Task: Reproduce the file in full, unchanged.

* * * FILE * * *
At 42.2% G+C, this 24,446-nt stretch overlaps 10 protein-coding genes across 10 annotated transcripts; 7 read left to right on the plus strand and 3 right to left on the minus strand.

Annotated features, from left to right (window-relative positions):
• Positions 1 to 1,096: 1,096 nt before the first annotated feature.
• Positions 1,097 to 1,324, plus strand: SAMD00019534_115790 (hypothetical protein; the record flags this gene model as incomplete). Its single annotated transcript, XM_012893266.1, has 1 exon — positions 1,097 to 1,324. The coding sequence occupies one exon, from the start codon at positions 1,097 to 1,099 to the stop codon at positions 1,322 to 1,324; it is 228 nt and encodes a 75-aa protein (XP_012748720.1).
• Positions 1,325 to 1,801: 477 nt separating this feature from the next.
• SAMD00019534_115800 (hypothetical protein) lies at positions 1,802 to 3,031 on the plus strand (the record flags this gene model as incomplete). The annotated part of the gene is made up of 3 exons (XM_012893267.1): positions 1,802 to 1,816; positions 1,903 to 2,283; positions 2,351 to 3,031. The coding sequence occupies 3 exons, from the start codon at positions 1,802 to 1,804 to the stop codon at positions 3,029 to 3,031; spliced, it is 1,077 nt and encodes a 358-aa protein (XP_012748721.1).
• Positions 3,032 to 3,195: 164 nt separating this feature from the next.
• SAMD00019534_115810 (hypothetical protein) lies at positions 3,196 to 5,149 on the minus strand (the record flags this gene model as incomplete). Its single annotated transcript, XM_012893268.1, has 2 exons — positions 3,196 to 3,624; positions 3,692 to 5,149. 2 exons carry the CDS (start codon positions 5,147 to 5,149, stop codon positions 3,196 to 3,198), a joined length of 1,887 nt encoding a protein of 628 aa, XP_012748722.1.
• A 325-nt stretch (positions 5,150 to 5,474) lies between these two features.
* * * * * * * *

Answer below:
At 42.2% G+C, this 24,446-nt stretch overlaps 10 protein-coding genes across 10 annotated transcripts; 7 read left to right on the plus strand and 3 right to left on the minus strand.

Annotated features, from left to right (window-relative positions):
• Positions 1 to 1,096: 1,096 nt before the first annotated feature.
• Positions 1,097 to 1,324, plus strand: SAMD00019534_115790 (hypothetical protein; the record flags this gene model as incomplete). Its single annotated transcript, XM_012893266.1, has 1 exon — positions 1,097 to 1,324. The coding sequence occupies one exon, from the start codon at positions 1,097 to 1,099 to the stop codon at positions 1,322 to 1,324; it is 228 nt and encodes a 75-aa protein (XP_012748720.1).
• Positions 1,325 to 1,801: 477 nt separating this feature from the next.
• SAMD00019534_115800 (hypothetical protein) lies at positions 1,802 to 3,031 on the plus strand (the record flags this gene model as incomplete). The annotated part of the gene is made up of 3 exons (XM_012893267.1): positions 1,802 to 1,816; positions 1,903 to 2,283; positions 2,351 to 3,031. The coding sequence occupies 3 exons, from the start codon at positions 1,802 to 1,804 to the stop codon at positions 3,029 to 3,031; spliced, it is 1,077 nt and encodes a 358-aa protein (XP_012748721.1).
• Positions 3,032 to 3,195: 164 nt separating this feature from the next.
• SAMD00019534_115810 (hypothetical protein) lies at positions 3,196 to 5,149 on the minus strand (the record flags this gene model as incomplete). Its single annotated transcript, XM_012893268.1, has 2 exons — positions 3,196 to 3,624; positions 3,692 to 5,149. 2 exons carry the CDS (start codon positions 5,147 to 5,149, stop codon positions 3,196 to 3,198), a joined length of 1,887 nt encoding a protein of 628 aa, XP_012748722.1.
• A 325-nt stretch (positions 5,150 to 5,474) lies between these two features.